P. Pagano, University of St Andrews, pp25@st-andrews.ac.uk
  D. Mackay, University of St Andrews, dhm@st-andrews.ac.uk

CMEs are the main driver of Space Weather. According to the flux rope ejection model, a magnetic flux rope is ejected from the solar corona and reaches the interplanetary space where it interacts with the pre-existing magnetic fields and plasma. Both gravity and the stratification of the corona affect the early evolution of the flux rope which is crucial for the effectiveness of the event.
We study the life span of a flux rope and the role of gravitational stratification on the propagation of CMEs and how it influences the speed and shape of CMEs and under what conditions the flux rope ejection becomes a CME or when it is quenched. We run a set of MHD simulations that adopt an eruptive initial magnetic configuration varying the temperature of the backgroud corona and the intensity of the initial magnetic field and subsequently we use an automatic technique to track the expansion and the propagation of the magnetic flux rope in the MHD simulations. Our study shows that gravitational stratification plays a significant role in determining whether the flux rope ejection will turn into a full CME or whether the magnetic flux rope will stop in the corona.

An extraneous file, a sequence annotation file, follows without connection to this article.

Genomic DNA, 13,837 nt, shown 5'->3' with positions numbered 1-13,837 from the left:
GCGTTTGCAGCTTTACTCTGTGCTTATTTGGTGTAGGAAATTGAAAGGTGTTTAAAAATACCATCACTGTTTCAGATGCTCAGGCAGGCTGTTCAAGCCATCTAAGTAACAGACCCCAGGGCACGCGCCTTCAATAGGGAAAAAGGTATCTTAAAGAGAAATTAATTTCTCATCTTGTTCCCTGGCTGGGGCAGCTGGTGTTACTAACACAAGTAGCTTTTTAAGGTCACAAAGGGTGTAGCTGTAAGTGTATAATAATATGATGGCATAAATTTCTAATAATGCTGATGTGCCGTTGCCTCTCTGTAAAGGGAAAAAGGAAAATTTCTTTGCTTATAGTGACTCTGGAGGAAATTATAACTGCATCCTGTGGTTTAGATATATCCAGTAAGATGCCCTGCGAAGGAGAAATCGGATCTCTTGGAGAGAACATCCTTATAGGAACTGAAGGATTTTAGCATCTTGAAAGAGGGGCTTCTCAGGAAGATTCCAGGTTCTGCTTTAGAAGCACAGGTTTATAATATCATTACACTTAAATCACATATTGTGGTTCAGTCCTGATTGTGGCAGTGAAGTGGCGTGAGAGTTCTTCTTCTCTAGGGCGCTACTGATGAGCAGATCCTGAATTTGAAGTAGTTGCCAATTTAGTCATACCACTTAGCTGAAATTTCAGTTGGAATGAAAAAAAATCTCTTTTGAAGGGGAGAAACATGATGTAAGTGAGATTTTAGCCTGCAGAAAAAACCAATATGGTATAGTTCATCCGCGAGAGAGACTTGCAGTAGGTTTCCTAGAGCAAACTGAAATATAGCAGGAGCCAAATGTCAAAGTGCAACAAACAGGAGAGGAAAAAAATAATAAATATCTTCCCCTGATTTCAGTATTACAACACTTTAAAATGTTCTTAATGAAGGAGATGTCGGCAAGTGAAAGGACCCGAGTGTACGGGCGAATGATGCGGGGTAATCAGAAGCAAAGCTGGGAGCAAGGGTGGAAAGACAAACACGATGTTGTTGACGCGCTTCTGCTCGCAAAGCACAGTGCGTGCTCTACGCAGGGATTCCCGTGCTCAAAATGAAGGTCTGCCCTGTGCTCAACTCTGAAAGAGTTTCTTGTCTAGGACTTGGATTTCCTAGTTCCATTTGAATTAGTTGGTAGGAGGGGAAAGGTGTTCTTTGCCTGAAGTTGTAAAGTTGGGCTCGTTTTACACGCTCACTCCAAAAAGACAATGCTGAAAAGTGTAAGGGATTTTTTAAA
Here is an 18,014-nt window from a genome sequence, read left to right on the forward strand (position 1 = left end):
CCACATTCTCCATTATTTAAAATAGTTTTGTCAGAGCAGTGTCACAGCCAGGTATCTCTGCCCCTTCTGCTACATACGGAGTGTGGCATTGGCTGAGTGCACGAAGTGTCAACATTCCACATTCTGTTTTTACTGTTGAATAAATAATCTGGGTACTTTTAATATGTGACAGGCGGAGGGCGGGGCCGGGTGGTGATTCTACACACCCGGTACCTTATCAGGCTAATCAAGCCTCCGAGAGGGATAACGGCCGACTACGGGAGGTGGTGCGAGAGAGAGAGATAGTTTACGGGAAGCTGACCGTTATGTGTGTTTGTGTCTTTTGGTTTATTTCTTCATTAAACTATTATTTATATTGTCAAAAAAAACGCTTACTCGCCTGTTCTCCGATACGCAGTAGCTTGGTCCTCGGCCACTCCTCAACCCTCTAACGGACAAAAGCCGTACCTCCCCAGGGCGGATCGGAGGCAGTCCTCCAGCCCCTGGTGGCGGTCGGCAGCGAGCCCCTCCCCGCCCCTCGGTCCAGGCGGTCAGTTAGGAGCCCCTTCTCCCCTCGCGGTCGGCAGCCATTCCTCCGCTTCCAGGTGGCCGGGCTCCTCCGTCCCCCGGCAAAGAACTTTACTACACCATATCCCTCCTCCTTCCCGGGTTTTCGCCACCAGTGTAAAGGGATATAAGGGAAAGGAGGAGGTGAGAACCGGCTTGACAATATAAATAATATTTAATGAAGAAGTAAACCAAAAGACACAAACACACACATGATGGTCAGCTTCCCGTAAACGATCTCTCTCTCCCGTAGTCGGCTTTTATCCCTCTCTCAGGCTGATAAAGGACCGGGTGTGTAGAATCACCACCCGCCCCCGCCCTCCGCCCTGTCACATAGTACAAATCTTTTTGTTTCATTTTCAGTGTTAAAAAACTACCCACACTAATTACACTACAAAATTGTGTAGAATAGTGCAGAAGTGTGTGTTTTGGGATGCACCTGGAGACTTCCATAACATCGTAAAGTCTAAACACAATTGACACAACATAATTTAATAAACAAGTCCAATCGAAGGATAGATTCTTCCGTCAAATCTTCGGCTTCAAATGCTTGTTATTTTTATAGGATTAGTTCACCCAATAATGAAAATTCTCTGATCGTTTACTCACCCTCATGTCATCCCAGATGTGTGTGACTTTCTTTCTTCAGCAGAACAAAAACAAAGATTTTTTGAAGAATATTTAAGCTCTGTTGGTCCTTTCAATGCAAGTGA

These simulations are run by coupling the GNLFFF model of Mackay and van Ballegooijen with the MHD code AMRVAC. This technique allows to model the full life span of flux rope: from generation to ejection. We will also discuss of the potentiality of this technique to empower our Space Weather prediction capability.